Renewable and low-carbon fuels to play an important role in energy mix, experts say

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For decarbonising the energy sector, renewable and low-carbon fuels will play an important role in the global energy mix. Of these, renewable fuels will be beneficial because they can be readily applied to the already existing infrastructure. This was among what emerged during Eurogas’ Annual Regional Conference, which took place in Ljubljana, Slovenia.

The event stressed the importance of regional cooperation and strategies for the diversification of energy sources, which can help reduce dependence on single suppliers and improve European energy security. Experts agreed that only through cooperation between governments, industry, and civil society can the formulation of policies and strategies for a decarbonised future for gas be achieved.

The renovated proposal for the Integrated Slovenian National Energy and Climate Plan for 2030 predicts an increased share of gaseous RES fuels, such as hydrogen and biomethane, to achieve a share of 10 to 30 per cent of gaseous RES fuels in the total gas supply, 5 per cent of which should come from Slovenia. Many EU countries have made hydrogen strategies and it is expected that the overall production of green hydrogen in the European Union will increase significantly by 2030.

“Today, 3.5 billion cubic metres of biomethane are produced in the European Union,” reported Eurogas. “In order to scale this up, we must make the 35 bcm target set out in REPowerEU binding, which will increase production.”

Sustainable biomass should also be used and at least 5,000 new biogas plants will have to be built.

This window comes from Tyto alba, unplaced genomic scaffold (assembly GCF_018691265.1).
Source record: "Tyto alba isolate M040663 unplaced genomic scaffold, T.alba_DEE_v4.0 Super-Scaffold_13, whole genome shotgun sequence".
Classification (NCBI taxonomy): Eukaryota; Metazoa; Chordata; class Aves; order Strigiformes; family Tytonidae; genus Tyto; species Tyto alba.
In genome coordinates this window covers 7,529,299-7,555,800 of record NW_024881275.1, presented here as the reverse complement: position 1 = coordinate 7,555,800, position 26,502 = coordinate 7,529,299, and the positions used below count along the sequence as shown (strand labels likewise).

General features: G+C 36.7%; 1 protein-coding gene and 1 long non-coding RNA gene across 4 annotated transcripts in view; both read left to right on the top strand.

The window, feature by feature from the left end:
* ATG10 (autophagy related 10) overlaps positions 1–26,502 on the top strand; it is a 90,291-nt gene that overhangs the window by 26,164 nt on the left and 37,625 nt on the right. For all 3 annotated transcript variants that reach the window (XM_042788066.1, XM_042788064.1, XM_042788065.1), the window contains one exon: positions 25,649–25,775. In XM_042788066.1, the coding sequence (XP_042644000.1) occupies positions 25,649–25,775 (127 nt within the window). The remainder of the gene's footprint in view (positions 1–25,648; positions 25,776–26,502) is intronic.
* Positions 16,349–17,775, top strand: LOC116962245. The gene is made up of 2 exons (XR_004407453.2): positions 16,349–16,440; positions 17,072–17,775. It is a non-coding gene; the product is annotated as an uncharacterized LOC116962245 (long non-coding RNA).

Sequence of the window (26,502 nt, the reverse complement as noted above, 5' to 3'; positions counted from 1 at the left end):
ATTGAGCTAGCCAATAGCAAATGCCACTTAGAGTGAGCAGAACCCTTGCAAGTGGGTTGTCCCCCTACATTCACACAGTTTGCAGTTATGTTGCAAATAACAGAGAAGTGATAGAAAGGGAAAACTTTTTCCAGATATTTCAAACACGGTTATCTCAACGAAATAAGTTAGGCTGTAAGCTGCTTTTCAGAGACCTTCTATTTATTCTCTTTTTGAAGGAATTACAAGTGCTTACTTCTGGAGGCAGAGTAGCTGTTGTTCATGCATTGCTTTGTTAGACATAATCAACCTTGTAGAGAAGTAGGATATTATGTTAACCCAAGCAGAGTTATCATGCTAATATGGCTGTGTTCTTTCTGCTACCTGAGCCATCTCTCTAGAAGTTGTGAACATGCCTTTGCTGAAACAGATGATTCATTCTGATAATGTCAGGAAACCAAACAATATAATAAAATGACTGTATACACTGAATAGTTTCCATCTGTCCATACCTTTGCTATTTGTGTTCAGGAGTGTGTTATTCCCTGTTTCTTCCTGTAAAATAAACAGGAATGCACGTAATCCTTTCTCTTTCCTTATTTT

Yet, experts also agreed that, in addition to renewable fuels, natural gas will remain an important tool for the decarbonisation of the energy sector. The future of energy will involve a combination of different sources.

“We are preparing for that on the strategic and operational level, as our goal is to provide the best possible supply to our customers,” said Matija Bitenc, General Manager of Geoplin, the Slovenian supplier of natural gas which hosted the conference in Ljubljana.

To reach this outcome, Geoplin recalled that Slovenia had to take advantage of two active neighbouring natural gas markets (the Austrian and the Italian) to diversify its supply.  Furthermore, Slovenia has in place a mid-term supply contract for Algerian gas that Geoplin concluded with Sonatrach while maintaining purchasing activities in neighbouring markets.

“Natural gas plays an important role in the green transition as a ready solution for already-available infrastructure, especially for industry and consequentially the economy,” continued Mr Bitenc. “While further diversification of supply sources remains our primary focus to preserve national security of supply, Geoplin will remain active in neighbouring markets and develop alternative energy sources in line with its development strategy.”

“We estimate that the consumption of natural gas in Slovenia will increase further as we transition to completely renewable energy sources, because of the compatibility of their infrastructure,” he added. “After the closure of the thermal power plant and until the construction of a new nuclear power plant in Slovenia, if this decision is accepted, natural gas will be the most important solution for filling the gap we might face in energy supply and ensuring the stabilisation of the energy system, and certainly also at appropriate prices for the competitive industry.”

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